Thoughts affect the way we feel. This rings true when we are dealing with difficult life situations. Usually people get stuck in a downward spiral of emotions that can lead to depressive thoughts and hamper their recovery. Cognitive behaviour therapy (CBT) comes to rescue in such scenarios. It helps one to break the toxic cycle of negative emotions and offers a positive perspective to situations.
CBT and Cancer
There are different stages to CBT. The first stage deals with patients opening up to a different perspective to see a problem. The next step is to integrate this perspective in their daily life. Especially while dealing with cancer, and during difficult chemotherapy sessions, patients are encouraged to keep their thoughts on a positive line.
CBT, a type of psychotherapy, aims to help patients change behavior by changing thoughts and feelings. Used to treat mental, emotional, personality and behavioral disorders such as insomnia and depression, CBT has also been used to treat anticipatory nausea and vomiting.
The Negative Spirals
While dealing with a cancer diagnosis, there are certain common negative spirals people fall into. These can be termed as mental traps. They are as follows:
- Filtering in the negative – this involves only looking at the negative aspects of a situation.
- Sticking with extremes – always focussing on the extremes of any situation.
- False assumption – trying to second guess what people around are thinking and assuming the negative.
- Being unrealistic – Holding back and not reaching out to people because of certain self-imposed mental blocks.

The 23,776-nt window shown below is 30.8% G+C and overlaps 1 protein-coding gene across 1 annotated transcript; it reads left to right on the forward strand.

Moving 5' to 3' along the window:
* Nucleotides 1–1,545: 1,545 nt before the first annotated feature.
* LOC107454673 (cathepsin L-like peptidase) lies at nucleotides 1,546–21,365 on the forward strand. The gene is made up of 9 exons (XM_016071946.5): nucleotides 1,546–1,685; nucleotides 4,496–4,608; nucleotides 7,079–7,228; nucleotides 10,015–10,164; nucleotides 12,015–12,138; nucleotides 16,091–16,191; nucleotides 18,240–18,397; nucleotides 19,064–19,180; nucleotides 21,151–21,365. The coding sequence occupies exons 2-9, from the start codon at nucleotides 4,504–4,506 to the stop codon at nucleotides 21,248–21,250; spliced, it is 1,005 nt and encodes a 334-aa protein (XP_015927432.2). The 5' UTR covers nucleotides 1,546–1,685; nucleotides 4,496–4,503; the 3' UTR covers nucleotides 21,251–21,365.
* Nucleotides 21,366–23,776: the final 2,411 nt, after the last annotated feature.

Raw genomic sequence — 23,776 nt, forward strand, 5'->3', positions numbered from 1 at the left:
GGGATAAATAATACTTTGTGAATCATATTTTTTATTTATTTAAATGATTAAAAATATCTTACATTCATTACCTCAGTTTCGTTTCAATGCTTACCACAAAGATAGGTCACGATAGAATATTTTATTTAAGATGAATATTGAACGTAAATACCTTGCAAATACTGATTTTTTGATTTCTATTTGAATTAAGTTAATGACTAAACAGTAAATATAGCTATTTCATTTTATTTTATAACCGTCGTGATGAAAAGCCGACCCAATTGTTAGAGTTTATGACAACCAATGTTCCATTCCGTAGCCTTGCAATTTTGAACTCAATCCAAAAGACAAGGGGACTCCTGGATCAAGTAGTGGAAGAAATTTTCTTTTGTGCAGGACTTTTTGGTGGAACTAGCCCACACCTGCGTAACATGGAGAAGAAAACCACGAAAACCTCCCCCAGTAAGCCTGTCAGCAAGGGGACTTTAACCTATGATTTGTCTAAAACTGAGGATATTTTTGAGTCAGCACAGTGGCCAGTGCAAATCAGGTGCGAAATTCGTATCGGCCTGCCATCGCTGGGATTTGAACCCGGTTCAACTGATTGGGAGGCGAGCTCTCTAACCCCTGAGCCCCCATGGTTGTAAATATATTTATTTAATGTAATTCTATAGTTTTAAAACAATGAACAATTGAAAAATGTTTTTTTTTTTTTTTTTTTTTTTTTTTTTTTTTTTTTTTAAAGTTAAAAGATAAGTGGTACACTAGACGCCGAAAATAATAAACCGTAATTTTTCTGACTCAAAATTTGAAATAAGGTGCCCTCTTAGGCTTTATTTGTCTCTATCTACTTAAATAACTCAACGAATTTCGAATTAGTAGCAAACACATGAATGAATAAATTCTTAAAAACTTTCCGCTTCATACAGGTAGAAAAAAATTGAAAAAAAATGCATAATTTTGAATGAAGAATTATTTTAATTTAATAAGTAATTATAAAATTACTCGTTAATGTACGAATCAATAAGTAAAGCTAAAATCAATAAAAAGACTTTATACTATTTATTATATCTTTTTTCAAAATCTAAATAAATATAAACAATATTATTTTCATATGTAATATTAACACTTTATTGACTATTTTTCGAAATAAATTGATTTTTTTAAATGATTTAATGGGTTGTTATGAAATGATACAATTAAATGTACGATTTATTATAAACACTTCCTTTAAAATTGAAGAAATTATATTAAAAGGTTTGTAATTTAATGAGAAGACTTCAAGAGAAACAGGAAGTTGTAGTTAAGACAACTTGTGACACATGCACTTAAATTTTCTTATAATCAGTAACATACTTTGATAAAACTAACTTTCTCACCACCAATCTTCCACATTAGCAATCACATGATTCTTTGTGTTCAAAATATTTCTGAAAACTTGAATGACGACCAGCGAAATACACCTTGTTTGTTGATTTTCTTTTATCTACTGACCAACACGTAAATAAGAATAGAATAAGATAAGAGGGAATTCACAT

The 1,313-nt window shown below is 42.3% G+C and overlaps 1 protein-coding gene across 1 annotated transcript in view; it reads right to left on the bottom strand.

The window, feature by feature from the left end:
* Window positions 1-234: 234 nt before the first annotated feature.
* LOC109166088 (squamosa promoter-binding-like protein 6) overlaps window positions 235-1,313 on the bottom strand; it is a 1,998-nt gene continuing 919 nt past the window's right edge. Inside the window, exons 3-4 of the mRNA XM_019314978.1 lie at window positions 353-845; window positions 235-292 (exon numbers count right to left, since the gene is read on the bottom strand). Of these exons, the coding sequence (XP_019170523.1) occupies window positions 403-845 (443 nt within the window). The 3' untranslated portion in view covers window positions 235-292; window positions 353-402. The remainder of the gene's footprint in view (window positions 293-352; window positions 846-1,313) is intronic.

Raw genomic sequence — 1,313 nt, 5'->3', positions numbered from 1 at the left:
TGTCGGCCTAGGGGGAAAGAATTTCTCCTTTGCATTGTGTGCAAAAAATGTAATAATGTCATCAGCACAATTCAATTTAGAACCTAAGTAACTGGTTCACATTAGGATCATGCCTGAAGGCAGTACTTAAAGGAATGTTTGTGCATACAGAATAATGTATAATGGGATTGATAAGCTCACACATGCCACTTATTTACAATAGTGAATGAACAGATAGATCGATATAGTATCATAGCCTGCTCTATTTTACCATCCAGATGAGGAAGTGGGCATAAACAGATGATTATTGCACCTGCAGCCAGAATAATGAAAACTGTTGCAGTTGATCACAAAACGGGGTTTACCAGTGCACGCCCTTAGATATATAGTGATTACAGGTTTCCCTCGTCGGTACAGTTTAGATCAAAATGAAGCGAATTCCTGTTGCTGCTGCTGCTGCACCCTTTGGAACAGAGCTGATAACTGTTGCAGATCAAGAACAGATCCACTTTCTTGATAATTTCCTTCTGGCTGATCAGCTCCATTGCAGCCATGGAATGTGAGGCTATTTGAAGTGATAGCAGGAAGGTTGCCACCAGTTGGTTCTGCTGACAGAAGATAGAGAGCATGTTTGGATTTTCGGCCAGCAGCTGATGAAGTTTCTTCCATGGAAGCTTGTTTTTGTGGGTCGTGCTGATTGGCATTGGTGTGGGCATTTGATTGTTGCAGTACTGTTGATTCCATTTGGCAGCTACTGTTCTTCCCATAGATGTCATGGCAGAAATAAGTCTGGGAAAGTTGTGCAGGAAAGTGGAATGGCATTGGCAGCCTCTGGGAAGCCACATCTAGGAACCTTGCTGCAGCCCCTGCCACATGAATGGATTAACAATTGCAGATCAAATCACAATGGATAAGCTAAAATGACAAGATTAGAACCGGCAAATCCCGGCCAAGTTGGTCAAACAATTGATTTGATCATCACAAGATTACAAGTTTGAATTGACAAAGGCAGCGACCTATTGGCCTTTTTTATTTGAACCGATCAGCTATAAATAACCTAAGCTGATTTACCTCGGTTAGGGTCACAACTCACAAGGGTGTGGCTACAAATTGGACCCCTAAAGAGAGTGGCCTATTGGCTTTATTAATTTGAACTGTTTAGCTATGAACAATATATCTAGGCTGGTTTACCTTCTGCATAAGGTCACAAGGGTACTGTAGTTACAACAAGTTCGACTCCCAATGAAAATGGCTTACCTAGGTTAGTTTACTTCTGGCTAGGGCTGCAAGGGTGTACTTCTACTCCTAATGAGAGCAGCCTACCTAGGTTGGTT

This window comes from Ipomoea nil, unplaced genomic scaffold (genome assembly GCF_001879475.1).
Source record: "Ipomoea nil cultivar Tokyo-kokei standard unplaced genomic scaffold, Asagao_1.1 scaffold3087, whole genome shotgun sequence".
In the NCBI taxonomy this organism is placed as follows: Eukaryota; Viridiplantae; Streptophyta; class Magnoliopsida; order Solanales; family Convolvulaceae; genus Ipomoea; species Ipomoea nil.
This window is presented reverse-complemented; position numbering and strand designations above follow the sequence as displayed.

CBT helps cancer patients recognize these negative spirals and opens their mind to the positive sides of situations. While dealing with cancer, keeping a positive outlook empowers a patient. It also opens them to new possibilities and improves the way of life.
Cognitive-Behavioral Stress Management
This psychotherapy approach combines meditation with a variety of cognitive-behavioral strategies, such as problem solving and interpersonal communication. The goal is to recognize and alter responses to negative thoughts.
Cognitive and Behavioral Cancer Stress Management (CBCSM) Programs for cancer are comprehensive, group-based interventions designed to help survivors identify their individual physiological, emotional, cognitive, and behavioral symptoms of stress and learn management strategies that target these stress-related symptoms.
A 2017 review involving breast cancer patients found evidence of improvements in depressive symptoms, anxiety, self-efficacy, fatigue, social functioning, perceived social support, and benefit finding, plus menopausal symptom self-management.
A small change in perspective can go a long way while dealing with cancer. The motive of CBT is to achieve that small, positive change in perspective.
References & More Information
- Credit: Beyond Conventional Care Therapies
- ZenOnco.io Integrative Oncology Cancer Care
- Cognitive Behavior Therapy for Patients With Cancer https://www.ncbi.nlm.nih.gov/pmc/articles/PMC4577033/
- How to Recognize and Change Negative Thought Patterns When You Have Cancer https://www.cancercare.org/publications/312-how_to_recognize_and_change_negative_thought_patterns_when_you_have_cancer
- Using Cognitive-Behavioral Therapy Principles in Daily Patient Interactions https://www.oncologynurseadvisor.com/navigator-notes/cognitive-behavioral-therapy-beneficial-for-patients/article/512382/
- The Free Dictionary. Cognitive-behavioral stress management. Viewed December 4, 2017.
- Gudenkauf LM, Ehlers SL. Psychosocial interventions in breast cancer survivorship care. Breast. 2017 Nov 20;38:1-6.